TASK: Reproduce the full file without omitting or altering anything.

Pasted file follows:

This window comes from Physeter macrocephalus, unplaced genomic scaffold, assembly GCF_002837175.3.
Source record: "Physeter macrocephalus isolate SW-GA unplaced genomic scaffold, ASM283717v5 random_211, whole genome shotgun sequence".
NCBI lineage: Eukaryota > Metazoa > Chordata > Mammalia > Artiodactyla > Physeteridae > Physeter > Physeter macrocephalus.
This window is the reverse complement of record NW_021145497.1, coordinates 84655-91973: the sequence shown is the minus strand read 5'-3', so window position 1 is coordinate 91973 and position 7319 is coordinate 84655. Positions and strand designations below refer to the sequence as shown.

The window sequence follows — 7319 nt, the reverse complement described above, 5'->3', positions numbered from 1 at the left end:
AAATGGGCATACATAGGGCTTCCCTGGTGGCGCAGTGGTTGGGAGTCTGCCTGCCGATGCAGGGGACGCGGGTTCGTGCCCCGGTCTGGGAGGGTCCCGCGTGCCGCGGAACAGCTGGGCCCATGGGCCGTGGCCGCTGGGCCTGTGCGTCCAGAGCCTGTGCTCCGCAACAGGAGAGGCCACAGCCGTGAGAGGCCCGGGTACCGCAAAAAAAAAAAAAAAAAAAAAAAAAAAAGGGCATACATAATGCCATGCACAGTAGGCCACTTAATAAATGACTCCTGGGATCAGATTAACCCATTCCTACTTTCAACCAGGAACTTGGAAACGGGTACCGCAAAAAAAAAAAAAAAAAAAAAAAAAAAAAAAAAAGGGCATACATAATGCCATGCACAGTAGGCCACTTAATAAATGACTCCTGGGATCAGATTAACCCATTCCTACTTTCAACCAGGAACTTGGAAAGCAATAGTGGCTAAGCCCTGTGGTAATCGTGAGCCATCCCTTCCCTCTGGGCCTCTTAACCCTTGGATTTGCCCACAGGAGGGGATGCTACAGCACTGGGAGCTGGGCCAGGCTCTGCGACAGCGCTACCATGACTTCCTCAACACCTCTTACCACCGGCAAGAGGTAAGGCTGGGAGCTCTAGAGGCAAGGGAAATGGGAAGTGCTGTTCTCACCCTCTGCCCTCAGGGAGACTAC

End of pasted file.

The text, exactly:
This window comes from Physeter macrocephalus, unplaced genomic scaffold, assembly GCF_002837175.3.
Source record: "Physeter macrocephalus isolate SW-GA unplaced genomic scaffold, ASM283717v5 random_211, whole genome shotgun sequence".
NCBI lineage: Eukaryota > Metazoa > Chordata > Mammalia > Artiodactyla > Physeteridae > Physeter > Physeter macrocephalus.
This window is the reverse complement of record NW_021145497.1, coordinates 84655-91973: the sequence shown is the minus strand read 5'-3', so window position 1 is coordinate 91973 and position 7319 is coordinate 84655. Positions and strand designations below refer to the sequence as shown.

The window sequence follows — 7319 nt, the reverse complement described above, 5'->3', positions numbered from 1 at the left end:
AAATGGGCATACATAGGGCTTCCCTGGTGGCGCAGTGGTTGGGAGTCTGCCTGCCGATGCAGGGGACGCGGGTTCGTGCCCCGGTCTGGGAGGGTCCCGCGTGCCGCGGAACAGCTGGGCCCATGGGCCGTGGCCGCTGGGCCTGTGCGTCCAGAGCCTGTGCTCCGCAACAGGAGAGGCCACAGCCGTGAGAGGCCCGGGTACCGCAAAAAAAAAAAAAAAAAAAAAAAAAAAAGGGCATACATAATGCCATGCACAGTAGGCCACTTAATAAATGACTCCTGGGATCAGATTAACCCATTCCTACTTTCAACCAGGAACTTGGAAACGGGTACCGCAAAAAAAAAAAAAAAAAAAAAAAAAAAAAAAAAAGGGCATACATAATGCCATGCACAGTAGGCCACTTAATAAATGACTCCTGGGATCAGATTAACCCATTCCTACTTTCAACCAGGAACTTGGAAAGCAATAGTGGCTAAGCCCTGTGGTAATCGTGAGCCATCCCTTCCCTCTGGGCCTCTTAACCCTTGGATTTGCCCACAGGAGGGGATGCTACAGCACTGGGAGCTGGGCCAGGCTCTGCGACAGCGCTACCATGACTTCCTCAACACCTCTTACCACCGGCAAGAGGTAAGGCTGGGAGCTCTAGAGGCAAGGGAAATGGGAAGTGCTGTTCTCACCCTCTGCCCTCAGGGAGACTAC